However, anyone looking to purchase a silencer in the state of Tennessee still has to follow federal guidelines. And therein lies the problem, said Sally Simpson, the owner of the Gun Rack in Kingsport.
“The people in Nashville signed the paperwork, and people think you can now come in and buy your silencer by just doing a gun check,” Simpson said. “But silencers are regulated by the federal government, so they overrule the state government.”
A silencer, otherwise known as a sound suppressor, is a metal device attached to or part of the barrel of a pistol or rifle which reduces the amount of noise and muzzle flash generated by the firing of the weapon.
Supporters of the act say silencers are useful to protect the hearing of the person firing the weapon or others in the vicinity and can be helpful to hunters in the woods.
If you wish to purchase a silencer, you must go to a licensed firearm dealer, fill out an application and send $200 to the ATF, which then does a background check on the buyer, Simpson said, noting that some folks are waiting up to a year to hear back from the federal agency.
“I’m not sure why the ATF is dragging their feet. They tell me they can only do two checks a day,” Simpson said.
Michael P. Knight, special agent and public information officer with the Nashville field office of the ATF, said the issue simply comes down to resources.
“It is taking several months (to do the background checks). Our staff is working day in and day out processing the applications, but it is very time-consuming,” Knight said.
Although Tennessee does not define a silencer as a firearm under state law, silencers are still considered firearms under the federal Gun Control Act of 1968. The National Firearms Act also governs silencers.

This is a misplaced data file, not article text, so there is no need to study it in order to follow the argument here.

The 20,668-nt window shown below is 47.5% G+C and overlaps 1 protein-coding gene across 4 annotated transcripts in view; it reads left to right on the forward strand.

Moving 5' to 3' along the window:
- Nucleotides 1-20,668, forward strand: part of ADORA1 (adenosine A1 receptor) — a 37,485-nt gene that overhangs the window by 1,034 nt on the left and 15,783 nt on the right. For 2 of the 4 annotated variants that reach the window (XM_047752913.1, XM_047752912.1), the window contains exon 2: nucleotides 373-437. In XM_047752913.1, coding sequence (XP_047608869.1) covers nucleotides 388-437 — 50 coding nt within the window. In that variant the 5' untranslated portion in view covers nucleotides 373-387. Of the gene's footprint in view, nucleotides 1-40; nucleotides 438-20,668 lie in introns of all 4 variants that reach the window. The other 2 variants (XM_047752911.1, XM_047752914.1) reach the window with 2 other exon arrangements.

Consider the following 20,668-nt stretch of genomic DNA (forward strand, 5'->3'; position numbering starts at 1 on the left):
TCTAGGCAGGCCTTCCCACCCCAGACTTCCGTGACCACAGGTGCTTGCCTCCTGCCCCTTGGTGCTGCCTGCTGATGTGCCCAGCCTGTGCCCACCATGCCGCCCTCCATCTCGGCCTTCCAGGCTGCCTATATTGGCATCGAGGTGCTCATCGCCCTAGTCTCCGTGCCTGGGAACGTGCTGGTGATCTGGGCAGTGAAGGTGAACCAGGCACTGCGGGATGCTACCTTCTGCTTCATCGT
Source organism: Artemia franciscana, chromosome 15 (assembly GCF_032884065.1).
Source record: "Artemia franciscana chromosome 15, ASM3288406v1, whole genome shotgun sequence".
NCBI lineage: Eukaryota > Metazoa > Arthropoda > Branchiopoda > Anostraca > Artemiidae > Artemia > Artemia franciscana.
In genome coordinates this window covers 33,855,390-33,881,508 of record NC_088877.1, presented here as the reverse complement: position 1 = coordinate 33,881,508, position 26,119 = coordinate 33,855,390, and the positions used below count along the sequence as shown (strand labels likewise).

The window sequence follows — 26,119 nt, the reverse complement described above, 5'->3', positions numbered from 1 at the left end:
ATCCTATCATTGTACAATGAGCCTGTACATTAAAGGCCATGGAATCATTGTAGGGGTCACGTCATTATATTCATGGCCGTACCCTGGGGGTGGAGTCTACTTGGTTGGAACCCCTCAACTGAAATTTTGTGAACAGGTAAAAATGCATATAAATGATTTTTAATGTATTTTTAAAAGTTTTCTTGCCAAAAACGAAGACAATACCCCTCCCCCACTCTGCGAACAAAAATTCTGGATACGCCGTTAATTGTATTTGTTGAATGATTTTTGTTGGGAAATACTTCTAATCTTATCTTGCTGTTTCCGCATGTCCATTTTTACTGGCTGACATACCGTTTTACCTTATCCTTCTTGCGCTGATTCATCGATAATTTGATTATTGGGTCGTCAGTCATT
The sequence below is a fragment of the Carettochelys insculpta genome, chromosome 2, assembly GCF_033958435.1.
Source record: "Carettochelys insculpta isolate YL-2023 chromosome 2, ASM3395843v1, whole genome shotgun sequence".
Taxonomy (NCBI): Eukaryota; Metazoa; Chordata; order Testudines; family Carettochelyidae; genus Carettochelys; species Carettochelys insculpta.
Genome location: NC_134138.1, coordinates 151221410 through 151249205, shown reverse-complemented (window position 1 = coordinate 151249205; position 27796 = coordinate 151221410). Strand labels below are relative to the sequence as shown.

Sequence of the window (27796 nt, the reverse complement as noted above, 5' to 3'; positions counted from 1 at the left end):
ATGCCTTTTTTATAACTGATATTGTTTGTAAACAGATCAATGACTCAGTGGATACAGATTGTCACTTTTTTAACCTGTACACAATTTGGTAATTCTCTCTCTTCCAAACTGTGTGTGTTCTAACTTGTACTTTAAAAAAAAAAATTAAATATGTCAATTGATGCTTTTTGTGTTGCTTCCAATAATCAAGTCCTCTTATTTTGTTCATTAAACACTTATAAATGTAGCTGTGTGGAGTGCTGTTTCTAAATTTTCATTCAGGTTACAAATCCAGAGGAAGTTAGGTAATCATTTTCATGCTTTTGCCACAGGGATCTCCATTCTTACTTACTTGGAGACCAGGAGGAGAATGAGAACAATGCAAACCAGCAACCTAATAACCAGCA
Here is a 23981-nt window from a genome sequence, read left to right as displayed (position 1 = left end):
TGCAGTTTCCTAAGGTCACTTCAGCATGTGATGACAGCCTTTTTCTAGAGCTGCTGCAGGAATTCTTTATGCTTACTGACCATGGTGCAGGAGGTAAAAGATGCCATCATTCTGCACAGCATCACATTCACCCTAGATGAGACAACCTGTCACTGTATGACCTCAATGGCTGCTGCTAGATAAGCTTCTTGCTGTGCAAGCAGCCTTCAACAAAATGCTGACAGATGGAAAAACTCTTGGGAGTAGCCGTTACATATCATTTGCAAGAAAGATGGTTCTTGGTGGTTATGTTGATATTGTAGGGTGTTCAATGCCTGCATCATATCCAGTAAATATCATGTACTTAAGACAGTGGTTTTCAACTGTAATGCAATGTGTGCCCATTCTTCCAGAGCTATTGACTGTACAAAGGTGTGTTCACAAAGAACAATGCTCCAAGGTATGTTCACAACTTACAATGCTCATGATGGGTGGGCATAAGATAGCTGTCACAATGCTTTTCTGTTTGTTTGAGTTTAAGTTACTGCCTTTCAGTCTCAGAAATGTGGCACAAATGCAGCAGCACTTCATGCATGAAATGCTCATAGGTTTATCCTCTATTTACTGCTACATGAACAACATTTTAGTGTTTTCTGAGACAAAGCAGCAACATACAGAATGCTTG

There are times when state law and federal law do not run parallel, leaving consumers with the responsibility of figuring out which way to go. Depending on the state and what criminal charges are against you, Knight said, a person could be denied a concealed carry permit, but still be allowed to purchase a firearm.
“We’re in the process of putting together an information bulletin to send out to the media because it is an area that is causing some confusion,” Knight said.
But this begs the question of why did state legislators pass the THPA to begin with? Simpson believes it was done to make the legislators look like they’re doing a good job.
State Sen. Steve Southerland, a co-sponsor of the bill, did not comment on why the legislature approved the act, but forwarded the Times-News’ request to state Rep. Tilman Goins, the other sponsor of the bill. Goins did not respond.
Knight said the act was not passed to add confusion to the purchasing of silencers.
“Part of it is when senators and representatives talk with their constituents, they’d like to see this passed,” Knight said. “They also realize it’s contradictory of federal law, but they still want it passed because it shows support for that particular issue or topic.”
More than a dozen people call or come into her store every day asking to purchase a silencer, and every time Simpson has to explain the process and the necessity of going through the ATF. She would prefer the sale of silencers follow the same laws as firearms and not take six to 12 months for approval.
“If you can legally take a firearm, why is it a problem to take a suppressor with you?” Simpson asked. “It’s nothing but a paperweight unless you have a firearm.”